Today’s workplace culture has an extroversion bias.
According to a survey published in Industrial Psychiatry, 88% of supervisors are extroverts. Of midlevel managers, the number is closer to 95%, while top executives are almost entirely made up of extroverts (98%).
The reason is relatively simple: Managers often base merit on their own image. In other words, out of a pool of candidates, the one most resembling the hiring manager will likely land the job.
Outgoing employees tend to share their interests, make others aware of their accomplishments, and extend themselves into the work environment. It’s just much easier to get to know them, so when a promotion opportunity comes up, extroverts tend to be top of mind.
It’s not as if leadership has something against introverts. But their personality traits don’t shine as bright in today’s workplace, which is why leaders need to understand their entire team and do what’s necessary to set up all members for success. Here’s how:
- Leverage skills assessment platforms.
Extroverts often put introverts at a disadvantage, in no small part because of their personalities. Extroverts’ outgoing nature simply draws people to them, making it easier to engage with leadership teams. Implementing skills assessments based on defined competencies can help level the playing field and ensure that the focus of future career opportunities isn’t just personality, but also skills (and job performance, of course).
Skills assessments also offer a chance to provide transparency for employees. Depending on the platform, introverts can start to see where their strengths might align with career opportunities. They can then build a career path and identify the areas of development necessary to better position themselves for future promotions. Just make sure job descriptions include core competencies for each role.
- Involve direct management.
Even with skills assessments, the onus is on managers to assess employee performance and skills, which can sometimes pose a problem. Introverts won’t often make their accomplishments or contributions known, feeling their work should speak for itself. In this situation, the solution could be a 360 review, where you solicit feedback from the person, as well as managers, peers, and other stakeholders, to get a more objective performance assessment.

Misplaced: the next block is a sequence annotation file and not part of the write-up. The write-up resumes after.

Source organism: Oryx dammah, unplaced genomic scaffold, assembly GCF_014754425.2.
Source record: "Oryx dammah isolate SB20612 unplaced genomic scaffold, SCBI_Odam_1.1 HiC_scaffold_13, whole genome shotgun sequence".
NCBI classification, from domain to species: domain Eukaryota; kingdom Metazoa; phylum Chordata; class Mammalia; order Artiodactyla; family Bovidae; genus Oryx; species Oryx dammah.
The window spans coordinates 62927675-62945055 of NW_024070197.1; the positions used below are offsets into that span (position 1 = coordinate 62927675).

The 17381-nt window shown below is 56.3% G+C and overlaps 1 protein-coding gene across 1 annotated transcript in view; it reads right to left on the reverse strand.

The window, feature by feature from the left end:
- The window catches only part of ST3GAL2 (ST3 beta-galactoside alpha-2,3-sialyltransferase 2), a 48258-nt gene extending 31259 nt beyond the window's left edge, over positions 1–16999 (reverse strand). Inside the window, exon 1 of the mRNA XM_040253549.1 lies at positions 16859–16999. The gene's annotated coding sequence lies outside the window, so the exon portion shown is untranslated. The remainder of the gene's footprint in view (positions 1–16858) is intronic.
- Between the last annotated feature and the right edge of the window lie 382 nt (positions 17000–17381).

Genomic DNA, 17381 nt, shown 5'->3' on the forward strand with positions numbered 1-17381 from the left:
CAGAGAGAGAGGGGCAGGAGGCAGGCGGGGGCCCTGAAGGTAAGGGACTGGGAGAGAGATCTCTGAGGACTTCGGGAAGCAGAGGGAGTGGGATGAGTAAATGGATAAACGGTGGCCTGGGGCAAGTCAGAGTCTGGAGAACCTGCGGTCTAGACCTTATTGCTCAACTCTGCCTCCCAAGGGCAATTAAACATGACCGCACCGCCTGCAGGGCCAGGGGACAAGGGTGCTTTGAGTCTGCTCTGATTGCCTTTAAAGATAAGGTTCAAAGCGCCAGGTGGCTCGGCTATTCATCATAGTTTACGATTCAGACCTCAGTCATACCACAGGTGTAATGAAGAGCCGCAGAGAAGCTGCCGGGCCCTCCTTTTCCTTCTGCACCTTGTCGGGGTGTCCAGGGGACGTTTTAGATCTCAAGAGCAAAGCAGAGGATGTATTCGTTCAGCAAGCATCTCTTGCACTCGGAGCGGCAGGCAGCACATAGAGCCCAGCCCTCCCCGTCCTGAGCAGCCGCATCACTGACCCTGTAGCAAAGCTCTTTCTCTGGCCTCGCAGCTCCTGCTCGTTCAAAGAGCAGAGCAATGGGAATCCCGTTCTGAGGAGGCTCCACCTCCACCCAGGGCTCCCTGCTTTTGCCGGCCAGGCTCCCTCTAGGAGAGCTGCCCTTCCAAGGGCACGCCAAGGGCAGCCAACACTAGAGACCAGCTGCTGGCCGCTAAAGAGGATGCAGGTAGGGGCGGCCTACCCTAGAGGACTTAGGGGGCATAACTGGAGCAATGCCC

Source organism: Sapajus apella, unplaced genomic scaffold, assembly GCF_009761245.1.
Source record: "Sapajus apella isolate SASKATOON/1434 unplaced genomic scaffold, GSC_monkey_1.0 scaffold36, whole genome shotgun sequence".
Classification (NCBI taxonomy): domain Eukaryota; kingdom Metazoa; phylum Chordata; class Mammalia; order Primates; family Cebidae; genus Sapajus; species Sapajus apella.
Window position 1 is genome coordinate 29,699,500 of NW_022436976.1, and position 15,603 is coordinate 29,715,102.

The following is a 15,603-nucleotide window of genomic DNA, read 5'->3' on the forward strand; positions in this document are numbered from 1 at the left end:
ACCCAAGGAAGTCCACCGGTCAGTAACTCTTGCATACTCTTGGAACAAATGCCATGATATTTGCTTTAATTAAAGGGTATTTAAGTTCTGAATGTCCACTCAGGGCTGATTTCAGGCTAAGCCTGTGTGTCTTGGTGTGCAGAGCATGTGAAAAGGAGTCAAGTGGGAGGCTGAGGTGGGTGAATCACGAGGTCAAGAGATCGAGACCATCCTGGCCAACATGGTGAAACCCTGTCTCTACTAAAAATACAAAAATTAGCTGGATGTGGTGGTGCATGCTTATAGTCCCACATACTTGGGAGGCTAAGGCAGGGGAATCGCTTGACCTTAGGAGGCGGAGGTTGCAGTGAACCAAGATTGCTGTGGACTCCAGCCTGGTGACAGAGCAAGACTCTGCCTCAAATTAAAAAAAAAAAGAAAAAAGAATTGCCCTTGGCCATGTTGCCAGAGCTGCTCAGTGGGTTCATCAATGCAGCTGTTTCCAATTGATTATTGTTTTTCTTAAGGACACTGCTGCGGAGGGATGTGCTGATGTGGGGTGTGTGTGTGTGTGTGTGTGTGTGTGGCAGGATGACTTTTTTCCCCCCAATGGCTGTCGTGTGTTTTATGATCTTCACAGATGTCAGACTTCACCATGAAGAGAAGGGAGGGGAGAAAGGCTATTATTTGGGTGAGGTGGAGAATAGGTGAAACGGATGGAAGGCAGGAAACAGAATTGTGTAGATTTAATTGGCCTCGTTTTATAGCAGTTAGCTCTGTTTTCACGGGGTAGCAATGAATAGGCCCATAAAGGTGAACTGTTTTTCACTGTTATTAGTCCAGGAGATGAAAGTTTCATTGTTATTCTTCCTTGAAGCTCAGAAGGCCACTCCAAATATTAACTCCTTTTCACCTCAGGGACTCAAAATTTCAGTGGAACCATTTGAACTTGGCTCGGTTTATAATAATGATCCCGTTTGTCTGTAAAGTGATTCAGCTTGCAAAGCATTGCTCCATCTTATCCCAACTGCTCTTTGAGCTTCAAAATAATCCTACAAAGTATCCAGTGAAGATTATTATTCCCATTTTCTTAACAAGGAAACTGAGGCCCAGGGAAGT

You might also need to remind managers to get to know team members’ career goals. Whether they’re introverts or extroverts, employees need assistance in identifying potential projects, tasks, etc., to gain the skills to grow into future positions. Besides, managers are best equipped to find opportunities that play to employees’ strong suits.
- Look for organizational skill gaps.
Identifying extroverts’ strengths and pairing them with any organizational gaps is relatively easy. Talk to them for a few minutes, and you can see that they are good communicators, are comfortable building relationships, and have no qualms with sharing their ideas. Introverts, on the other hand, can sometimes be difficult to pin down.
By making the process for every employee the same — so that skill is the focus and not whether a certain behavior type sticks out more — all employees will be be treated equally and the playing field will be leveled. Managers need to comprehend their employees’ aspirations and work to connect them with mentors and development opportunities.
Most leaders understand that a variety of personalities enrich the workplace, making the office a more enjoyable place to work. But actually building a diverse team where each unique individual can thrive can be harder than one might think. These three steps can help you harness introverts’ strengths to take your team and business to the next level.
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